I am first and foremost a storyteller who feels inspired to create stories out of pertinent issues. As an African woman also, I feel inclined toward working around female issues. I don't know where that places me in the writing world's classifications, but I definitely do have some reservations about carrying the tag of 'feminist writer'. The context in which the Western world perceives the term does not prevail here. Feminism is sort of placed in a tight and narrow square box. One perceived or labeled as a feminist whatever, is judged to be this aggressive man-hater who at best is a lesbian and who can be as worse as a butcher of masculinity. I tell stories and comment on situations. I would be completely satisfied to be perceived simply as a voice.
The name "Amma" means Saturday born. It is common in Ghana to name a child after the day it was born. Amma Darko was born in Tamale in 1956. From Northern Ghana, she moved years later to the Ashanti Region. She studied at the university of Kumasi, where she received her diploma in 1980. Afterwards she worked for the Technology Consultancy Centre.
Then, in 1981, she travelled to Germany. Now she is living in Accra, the Ghanaian capital. She is working as tax inspector. This work gives her a of inspiration because she deals with interesting cases and people. She is married and has three children, so all together there is not as much time for writing as she would like to have.
On Her Writing
ImageDarko had always loved books, but books were hard to find when she was growing up. She especially missed books about the experience of ordinary people living in contemporary Ghana. She chose a radical solution to her problem - to write those books.
Her first novel was published in Germany under the title Der Verkaufte Traum (Schmetterling Verlag, 1991) and consequently in English as Beyond the Horizon (Heinemann, 1995). It is the story of a Ghanaian woman who finds herself in a German brothel through a marriage fraud. The book was ranked among the Top Twelve of the 1995 Feminist Book Festival in Britain. Her second novel, The Housemaid (Heinemann, 1998), explores the complex relationships in contemporary rural Ghana where modernity, delivered through the media, increasingly penetrates tradition, but finds little nurturing soil for lack of education.
Her third novel, Faceless (Sub-Saharan Publishers, 2003) tells the story of street children in contemporary Accra. With a sense for naturalistic detail and humour, Darko explores the vicious circle created by the worst injustice while placing the story into a larger socio-political context.
...People Africa Database...
Interview on the book 'Beyond the Horizon'
Citation: Darko, Amma. “ Beyond the Horizon: Feminist Urges and Faceless Women?” E-mail to Patrick K. Muana. 21 July 2003.
Patrick Muana: Do you consider yourself and your writing feminist? Why/why not?
ImageAmma Darko: I am first and foremost a storyteller who feels inspired to create stories out of pertinent issues. As an African woman also, I feel inclined toward working around female issues. I don't know where that places me in the writing world's classifications, but I definitely do have some reservations about carrying the tag of 'feminist writer'. The context in which the Western world perceives the term does not prevail here. Feminism is sort of placed in a tight and narrow square box. One perceived or labeled as a feminist whatever, is judged to be this aggressive man-hater who at best is a lesbian and who can be as worse as a butcher of masculinity. I tell stories and comment on situations. I would be completely satisfied to be perceived simply as a voice.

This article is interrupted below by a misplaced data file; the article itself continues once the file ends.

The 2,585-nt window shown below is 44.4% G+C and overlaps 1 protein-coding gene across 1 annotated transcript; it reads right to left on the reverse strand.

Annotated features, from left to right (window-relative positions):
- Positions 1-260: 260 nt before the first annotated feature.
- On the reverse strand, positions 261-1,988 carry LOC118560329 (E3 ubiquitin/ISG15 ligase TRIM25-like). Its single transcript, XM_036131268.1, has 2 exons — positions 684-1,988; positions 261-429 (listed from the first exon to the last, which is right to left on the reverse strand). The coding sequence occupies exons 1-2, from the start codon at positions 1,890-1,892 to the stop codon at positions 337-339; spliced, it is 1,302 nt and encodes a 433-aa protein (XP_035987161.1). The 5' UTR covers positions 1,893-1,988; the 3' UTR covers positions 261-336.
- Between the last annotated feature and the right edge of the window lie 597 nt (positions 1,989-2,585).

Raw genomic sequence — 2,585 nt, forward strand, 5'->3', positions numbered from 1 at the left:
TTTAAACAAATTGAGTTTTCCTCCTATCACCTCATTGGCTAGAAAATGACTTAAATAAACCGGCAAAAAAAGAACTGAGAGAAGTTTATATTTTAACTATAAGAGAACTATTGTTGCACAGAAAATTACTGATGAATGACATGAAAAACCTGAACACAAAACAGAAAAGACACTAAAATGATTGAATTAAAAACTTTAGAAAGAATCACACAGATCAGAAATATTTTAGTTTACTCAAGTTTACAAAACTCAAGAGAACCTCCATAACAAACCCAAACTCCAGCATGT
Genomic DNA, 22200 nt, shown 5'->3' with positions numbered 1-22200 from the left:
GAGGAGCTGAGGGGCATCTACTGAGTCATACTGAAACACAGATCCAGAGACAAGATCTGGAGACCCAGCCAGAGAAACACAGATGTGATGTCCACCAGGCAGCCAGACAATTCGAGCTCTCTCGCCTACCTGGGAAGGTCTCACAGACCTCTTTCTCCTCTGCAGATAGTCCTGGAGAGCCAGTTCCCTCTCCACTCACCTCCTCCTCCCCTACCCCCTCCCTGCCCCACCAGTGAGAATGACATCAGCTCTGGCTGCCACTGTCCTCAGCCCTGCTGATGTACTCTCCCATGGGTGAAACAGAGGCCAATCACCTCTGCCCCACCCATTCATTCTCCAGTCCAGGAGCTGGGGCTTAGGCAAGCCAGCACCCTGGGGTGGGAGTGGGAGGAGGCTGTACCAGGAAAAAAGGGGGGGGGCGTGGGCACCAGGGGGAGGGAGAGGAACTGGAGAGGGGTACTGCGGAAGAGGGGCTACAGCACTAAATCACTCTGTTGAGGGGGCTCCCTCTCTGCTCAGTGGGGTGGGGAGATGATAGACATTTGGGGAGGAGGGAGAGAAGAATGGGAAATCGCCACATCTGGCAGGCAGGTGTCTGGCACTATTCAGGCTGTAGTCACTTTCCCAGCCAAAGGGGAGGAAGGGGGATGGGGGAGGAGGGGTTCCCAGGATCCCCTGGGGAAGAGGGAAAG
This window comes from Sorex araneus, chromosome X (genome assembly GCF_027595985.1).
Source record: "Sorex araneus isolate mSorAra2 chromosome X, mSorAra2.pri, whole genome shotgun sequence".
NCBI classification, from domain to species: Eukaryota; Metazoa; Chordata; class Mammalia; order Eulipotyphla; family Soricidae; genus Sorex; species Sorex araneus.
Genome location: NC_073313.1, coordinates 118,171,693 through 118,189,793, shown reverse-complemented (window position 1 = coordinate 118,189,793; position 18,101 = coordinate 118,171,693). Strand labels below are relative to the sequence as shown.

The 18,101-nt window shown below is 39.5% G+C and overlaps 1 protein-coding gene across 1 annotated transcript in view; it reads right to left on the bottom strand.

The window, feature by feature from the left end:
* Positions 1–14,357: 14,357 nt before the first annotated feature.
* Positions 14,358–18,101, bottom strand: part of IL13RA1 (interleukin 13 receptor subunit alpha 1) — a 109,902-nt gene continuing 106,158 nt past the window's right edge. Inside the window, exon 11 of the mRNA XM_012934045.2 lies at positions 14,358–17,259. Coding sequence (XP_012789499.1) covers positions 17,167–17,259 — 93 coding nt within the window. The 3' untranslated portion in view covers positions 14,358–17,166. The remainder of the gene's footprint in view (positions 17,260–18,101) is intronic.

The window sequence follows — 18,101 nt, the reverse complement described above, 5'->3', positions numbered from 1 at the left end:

Patrick Muana: In Beyond the Horizon, do you set out to challenge male hegemony as you see it in various permutations of Ghanaian society?
Amma Darko: I didn't set out to do any such thing; at least not deliberately. I created a story out of an issue and within the context that I chose to tell it, the characters happened to be who they are. My stories most of the time, reflect the reality and male hegemony is a reality which manifests in various ways and forms in different cultures, societies and situations. The Ghanaian woman lives with this her way.
Patrick Muana: What is your personal attitude to Mara? Is she representative of...? Or is Mara just Mara - a woman character in your text?
Amma Darko: When Beyond... came out in German, many assumed it to be my personal experience. When they got to know Amma Darko and realised that I couldn't be Mara, they set out on a search hunt for who Mara was in reality. I felt flattered somehow to have created a story that seemed so real that people felt it simply had to be a particular someone's real life story. Mara is just Mara: a woman character in my story. She does not embody any one woman's life...though she could be; who knows? But I think that every aspect of her reflects someone's disposition and real life experience.
Hope I made some sense.
My book 'FACELESS' would be launched here next month.
1. Beyond the Horizon (Der verkaufte Traum), 1991
2. Spinnweben, 1996 ("Cobwebs"; no English version)
3. Verirrtes Herz, 2000 ("Stray heart"; no English version)
4. Faceless (Die Gesichtslosen), 2003
5. Film based on 'Faceless' gets award
6. Roaming Around, Germany 2007, 53 min – A German team produced a film based on the novel "Faceless". Eva Maschke (camera) and Dominique Geisler (cut) were awarded the German Camera Prize 2007.
7. Not without Flowers (Das Lächeln der Nemesis), 2006
"Not without Flowers" is now available in English. If you are interested, please contact Sub-Saharan publishers:
Sub-Saharan Publishers, P.O.Box LG 358, Legon-Accra, Ghana, West Africa, Tel: 233-21-233371, Fax: 233-21-234251
The Housemaid (Das Hausmädchen), 1998
Watch Amma Darko in a Reading Session
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